Haha. Don’t leave your browser open around friends. Lesson learned. 🙂 “What about male models.” — Zoolander

      Like

  11. Josh
    March 31, 2017 at 1:14 pm

    Thank you very much.

    Do you plan to create a version for Firefox or know of any similar plugins?

    Like

  12. RTG
    March 31, 2017 at 2:03 pm

    I’ve often thought about doing something like this. I actually try to do it with my broader digital footprint, cordoning off emails between multiple accounts etc. But I’m sure that anything I do intentionally is unlikely to add enough noise to my data.

    It’s an interesting concept, and a way to circumvent Congress’s unwillingness to protect basic privacies.

    Like

  13. March 31, 2017 at 2:15 pm

    I check the sales of my four published novels regularly, and they try to sell me my own books.

    Like

  14. Margaret Thorpe
    March 31, 2017 at 4:55 pm

    Great idea! I will definitely be trying Noiszy 🙂 But, I imagine for this really to have much of an effect on the bigger problem, a majority of online users would have to be generating this kind of random data, no?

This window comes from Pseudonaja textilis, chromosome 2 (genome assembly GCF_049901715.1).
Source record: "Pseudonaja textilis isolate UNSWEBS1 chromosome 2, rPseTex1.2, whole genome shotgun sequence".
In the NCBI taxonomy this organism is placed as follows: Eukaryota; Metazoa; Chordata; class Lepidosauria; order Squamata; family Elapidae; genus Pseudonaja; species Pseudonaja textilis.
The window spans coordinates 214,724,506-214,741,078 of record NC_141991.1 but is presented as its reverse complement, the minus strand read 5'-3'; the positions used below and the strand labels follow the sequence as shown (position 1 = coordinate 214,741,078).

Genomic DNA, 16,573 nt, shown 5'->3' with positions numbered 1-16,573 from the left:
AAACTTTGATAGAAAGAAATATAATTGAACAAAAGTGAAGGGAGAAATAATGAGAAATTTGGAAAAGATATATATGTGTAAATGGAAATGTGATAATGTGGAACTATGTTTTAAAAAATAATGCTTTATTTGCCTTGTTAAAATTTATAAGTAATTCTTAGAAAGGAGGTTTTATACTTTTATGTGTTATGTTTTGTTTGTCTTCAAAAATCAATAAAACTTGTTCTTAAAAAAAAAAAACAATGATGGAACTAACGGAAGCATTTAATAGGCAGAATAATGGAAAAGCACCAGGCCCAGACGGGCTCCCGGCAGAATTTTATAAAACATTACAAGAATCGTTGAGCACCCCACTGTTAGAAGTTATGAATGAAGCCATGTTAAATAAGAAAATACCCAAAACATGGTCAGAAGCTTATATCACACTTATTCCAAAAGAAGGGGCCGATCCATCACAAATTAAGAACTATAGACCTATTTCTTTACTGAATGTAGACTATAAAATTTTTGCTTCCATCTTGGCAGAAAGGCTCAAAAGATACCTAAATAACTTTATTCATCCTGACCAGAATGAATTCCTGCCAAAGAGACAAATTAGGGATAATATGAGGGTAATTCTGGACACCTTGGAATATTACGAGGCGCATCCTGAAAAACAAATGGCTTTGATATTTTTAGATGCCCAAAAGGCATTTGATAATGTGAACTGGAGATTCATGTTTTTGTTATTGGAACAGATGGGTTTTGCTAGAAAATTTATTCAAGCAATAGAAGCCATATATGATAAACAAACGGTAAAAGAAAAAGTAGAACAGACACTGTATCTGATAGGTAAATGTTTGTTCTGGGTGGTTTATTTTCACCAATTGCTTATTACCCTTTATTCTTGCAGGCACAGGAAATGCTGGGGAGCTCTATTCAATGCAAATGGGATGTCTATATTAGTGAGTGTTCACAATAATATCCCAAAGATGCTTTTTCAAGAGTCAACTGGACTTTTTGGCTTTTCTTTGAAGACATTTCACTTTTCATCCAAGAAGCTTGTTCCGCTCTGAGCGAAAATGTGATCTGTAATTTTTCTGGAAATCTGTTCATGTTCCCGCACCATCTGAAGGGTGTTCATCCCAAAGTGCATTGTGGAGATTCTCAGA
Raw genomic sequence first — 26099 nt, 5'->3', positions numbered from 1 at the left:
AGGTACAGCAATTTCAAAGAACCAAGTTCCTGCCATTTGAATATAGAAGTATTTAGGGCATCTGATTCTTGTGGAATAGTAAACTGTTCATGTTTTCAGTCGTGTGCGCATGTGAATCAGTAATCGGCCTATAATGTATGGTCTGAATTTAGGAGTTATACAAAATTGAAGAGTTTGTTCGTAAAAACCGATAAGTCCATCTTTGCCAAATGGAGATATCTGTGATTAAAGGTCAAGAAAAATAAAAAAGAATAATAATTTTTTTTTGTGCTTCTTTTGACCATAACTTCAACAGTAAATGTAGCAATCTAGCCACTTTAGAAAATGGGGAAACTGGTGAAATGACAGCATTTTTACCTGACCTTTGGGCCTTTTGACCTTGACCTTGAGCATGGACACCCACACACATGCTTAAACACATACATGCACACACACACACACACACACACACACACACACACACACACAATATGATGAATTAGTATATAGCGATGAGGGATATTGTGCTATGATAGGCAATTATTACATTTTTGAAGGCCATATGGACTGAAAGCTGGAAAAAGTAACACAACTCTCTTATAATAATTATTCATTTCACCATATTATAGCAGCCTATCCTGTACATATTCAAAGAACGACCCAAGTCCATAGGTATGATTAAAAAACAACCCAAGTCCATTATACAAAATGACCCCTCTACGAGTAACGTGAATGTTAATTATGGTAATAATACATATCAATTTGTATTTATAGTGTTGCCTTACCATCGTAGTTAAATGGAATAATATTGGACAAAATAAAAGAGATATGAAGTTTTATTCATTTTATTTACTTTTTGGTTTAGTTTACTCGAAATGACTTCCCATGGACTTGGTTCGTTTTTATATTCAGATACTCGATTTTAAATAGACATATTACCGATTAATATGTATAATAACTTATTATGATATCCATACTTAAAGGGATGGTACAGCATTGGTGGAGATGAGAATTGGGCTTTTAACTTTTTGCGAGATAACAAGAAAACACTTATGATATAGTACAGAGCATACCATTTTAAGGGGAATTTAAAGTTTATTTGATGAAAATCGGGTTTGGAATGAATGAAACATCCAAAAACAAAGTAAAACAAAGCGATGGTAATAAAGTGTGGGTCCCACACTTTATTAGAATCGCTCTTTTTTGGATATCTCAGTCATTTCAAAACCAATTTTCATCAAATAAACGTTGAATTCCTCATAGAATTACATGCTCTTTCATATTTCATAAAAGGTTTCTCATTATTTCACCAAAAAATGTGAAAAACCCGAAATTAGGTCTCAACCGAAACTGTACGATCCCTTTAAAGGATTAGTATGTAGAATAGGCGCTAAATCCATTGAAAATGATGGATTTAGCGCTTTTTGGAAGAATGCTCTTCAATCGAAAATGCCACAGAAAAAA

Like

  15. April 1, 2017 at 1:07 am

    This will destroy your ability to use your own browsing history for anything useful, as well as increase the data you use, and the amount of temporary internet files crufting up your computer. I like the concept, but it needs tweaking.

    Liked by 1 person

  16. April 1, 2017 at 11:49 pm

    Seems like a lot of work. Maybe we could just write an algorithm to automate this. What could go wrong?!

    Like